In From the Vine

By Lucy Johnson


Growing up across the street from St. Joseph’s Catholic Church in Marinette, WI, the church was literally the center of my life. It stood between my friends’ houses, my grade school, and our house. My mother was active in the Altar and Rosary Society and never hesitated to volunteer any of her six daughters when necessary.

When I moved to St. Paul, MN as an adult and became a member of St. James Catholic Church, the first organization I joined was the Council of Catholic Women (CCW). I identified with the “church ladies,” as they reminded me of my mother, six hours away.

Through the years, I also volunteered my children. In fact, this spring, one of the mothers at my youngest son’s high school commented on how helpful Andrew was setting the tables for the tennis banquet. I was shocked at her surprise; Andrew has worked at funeral luncheons, pancake breakfasts, donut Sundays, and spaghetti dinners since he was a toddler.

In today’s reading, I really identify with Martha and feel that she often gets a bad rap. Someone has to make the coffee and serve the food, right?

The reality is that today, more than ever, the Catholic Church needs both Marthas and Marys—both hospitality and spirituality. Have you ever visited a Catholic church? How were you welcomed? Did anyone smile at you or even be so bold as to greet you, introducing themselves and asking your name?

How about at your own church? Do you try to identify someone new at Mass? Perhaps asking a simple question, such as “Are you visiting?” or “Do you live around here?” or “Are you new?”

Once in a while, I will ask a long-term parishioner if they’re “new,” and we laugh as we realize that we usually attend different Masses or sit in different sections of the church.

Perhaps it is the “Mary” part of our lives that needs to be developed. Do we need to grow closer to Jesus, to listen to His every word? We can begin by reading the daily Mass readings, which can be found online at or on an app. Better yet, invest in a daily Mass and mediation publication, such as Magnificat.

While it may seem like summer is half-over, it is the perfect time to develop your inner Martha and Mary. Are you going on vacation or up to the lake? Stop in at the local church and observe how you are welcomed. Focus on how you feel as a visitor, and don’t be afraid to smile at someone else or introduce yourself. When you get back home, use the good examples that you saw to welcome strangers. Or perhaps extend hospitality to a neighbor, by inviting them to your house for coffee or a glass of wine. Hospitality is a form of spirituality when done with love and for the right reasons. But we can’t neglect to develop our spirituality. Are you packing some books to read for your vacation? Maybe you want to include the one WINE is reading for its summer book club. There are many spiritual books that make great summer reading.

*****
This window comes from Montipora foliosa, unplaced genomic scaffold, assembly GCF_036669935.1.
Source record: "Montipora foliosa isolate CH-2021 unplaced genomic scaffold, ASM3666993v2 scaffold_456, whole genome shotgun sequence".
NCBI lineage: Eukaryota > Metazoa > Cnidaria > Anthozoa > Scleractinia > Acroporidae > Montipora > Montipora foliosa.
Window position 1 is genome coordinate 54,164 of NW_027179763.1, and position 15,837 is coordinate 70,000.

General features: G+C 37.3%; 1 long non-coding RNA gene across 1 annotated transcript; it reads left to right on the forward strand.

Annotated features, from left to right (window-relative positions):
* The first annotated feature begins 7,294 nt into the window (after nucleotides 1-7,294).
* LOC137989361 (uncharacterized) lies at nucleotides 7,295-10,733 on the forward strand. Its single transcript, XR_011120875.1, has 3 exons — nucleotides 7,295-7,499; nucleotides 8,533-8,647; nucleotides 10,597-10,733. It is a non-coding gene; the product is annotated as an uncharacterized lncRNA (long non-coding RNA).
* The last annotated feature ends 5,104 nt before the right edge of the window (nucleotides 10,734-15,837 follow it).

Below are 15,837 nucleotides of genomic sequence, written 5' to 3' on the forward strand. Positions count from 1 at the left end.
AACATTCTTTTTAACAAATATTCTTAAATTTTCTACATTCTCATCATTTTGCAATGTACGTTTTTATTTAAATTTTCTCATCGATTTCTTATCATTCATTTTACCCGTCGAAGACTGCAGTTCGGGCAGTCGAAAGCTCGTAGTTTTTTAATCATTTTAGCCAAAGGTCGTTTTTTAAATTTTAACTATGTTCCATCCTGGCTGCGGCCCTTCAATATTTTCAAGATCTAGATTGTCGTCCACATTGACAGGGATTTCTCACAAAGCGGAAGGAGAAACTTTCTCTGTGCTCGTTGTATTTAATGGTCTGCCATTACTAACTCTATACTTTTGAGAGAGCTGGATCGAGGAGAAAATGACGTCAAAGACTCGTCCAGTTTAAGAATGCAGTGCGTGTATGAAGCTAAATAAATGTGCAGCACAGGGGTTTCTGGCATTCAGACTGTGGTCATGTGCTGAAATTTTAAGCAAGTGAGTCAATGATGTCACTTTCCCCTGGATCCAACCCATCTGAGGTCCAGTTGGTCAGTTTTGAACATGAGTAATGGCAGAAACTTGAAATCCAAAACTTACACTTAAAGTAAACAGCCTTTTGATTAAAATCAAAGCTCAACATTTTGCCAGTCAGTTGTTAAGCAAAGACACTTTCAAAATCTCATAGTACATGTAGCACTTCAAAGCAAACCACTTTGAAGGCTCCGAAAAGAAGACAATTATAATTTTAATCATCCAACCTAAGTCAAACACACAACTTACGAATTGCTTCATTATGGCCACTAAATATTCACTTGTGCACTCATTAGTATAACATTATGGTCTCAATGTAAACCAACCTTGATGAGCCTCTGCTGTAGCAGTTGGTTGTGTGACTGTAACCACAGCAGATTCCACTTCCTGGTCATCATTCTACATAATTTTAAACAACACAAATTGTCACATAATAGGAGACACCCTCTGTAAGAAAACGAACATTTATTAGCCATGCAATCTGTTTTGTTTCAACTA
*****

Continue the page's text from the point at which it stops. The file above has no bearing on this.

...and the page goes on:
“Are you a Martha or a Mary?” My answer is yes!

About the Author:

Lucy-JohnsonLucy Johnson lives in St. Paul, MN with her husband Jeff. She has seven children and soon-to-be seven grandchildren. She is a pharmacist and past president of the Archdiocesan Council of Catholic Women (2013-15). Lucy is a “Martha” working on her “Mary.”

Showing 4 comments
  • Linda Hahn

    We spend summers 350 miles from home. I feel like part of the parish here-I help every summer with a major fund raiser, and have made many friends that way.
    I guess, in that sense, I’m bringing out my “Martha”. Last night at Mass, the priest, who came last fall from Ghana, gave a new slant on the Martha/Mary story that I hadn’t thought of before. In those days, it was uncommon for women to sit at the foot of the Rabbi. A woman’s place was to serve-not to insert herself into the mens’ world. He said it would be considered by most observant Jews of the day to be wrong. So-Martha was actually trying to save her sister from possible embarrassment or reprimand by asking Jesus to tell her to help her in the kitchen. But Jesus did come to bring a new order and told Martha that Mary hhad chosen the best part. It was interesting to consider this new view of that sstory.

  • Reply

    Good thoughts, Lucy! Previously my answer would have been Martha. But the homily yesterday (our priest is away on business for the bishop and the only way we could have a substitute was to move our Mass schedule (temporarily) from Sunday to Saturday at 4 P.M.

    Father Ted explained to us that the correct answer was to be both Mary and Martha. He told is that we would not be able to carry out Christ’s mission in this world unless we took the time to fuel ourselves with the Word and His Love. This on-line book club has been great for helping me to do just that. My thanks and appreciation.

  • Courtney Brooks

    I would have to say I’m a Martha. At times where my house was full with kids and my father in law, definitely I thought of the phrase, “Martha of much serving”. Now things are a little quieter, but I do tend to volunteer at church in the Martha capacity. Today I start my training as a sacristan, which I think will suit me.

  • Alice Klitz

    I always loved the Mary and Martha reading, and especially now since I belong to a company called Mary & Martha. In this company we use the “&” sign a lot, being a Mary “&” Martha. We call it living in the &. Loving others like Martha did through her service, and loving Jesus by listening like Mary. Women are busy and much needs to be done each day that are acts of love in serving our families like Martha, but we do not wanting to miss the moments when we can sit, pray, and listen to Jesus like Mary also. Staying close to Jesus and listening to Him in all we do 🙂

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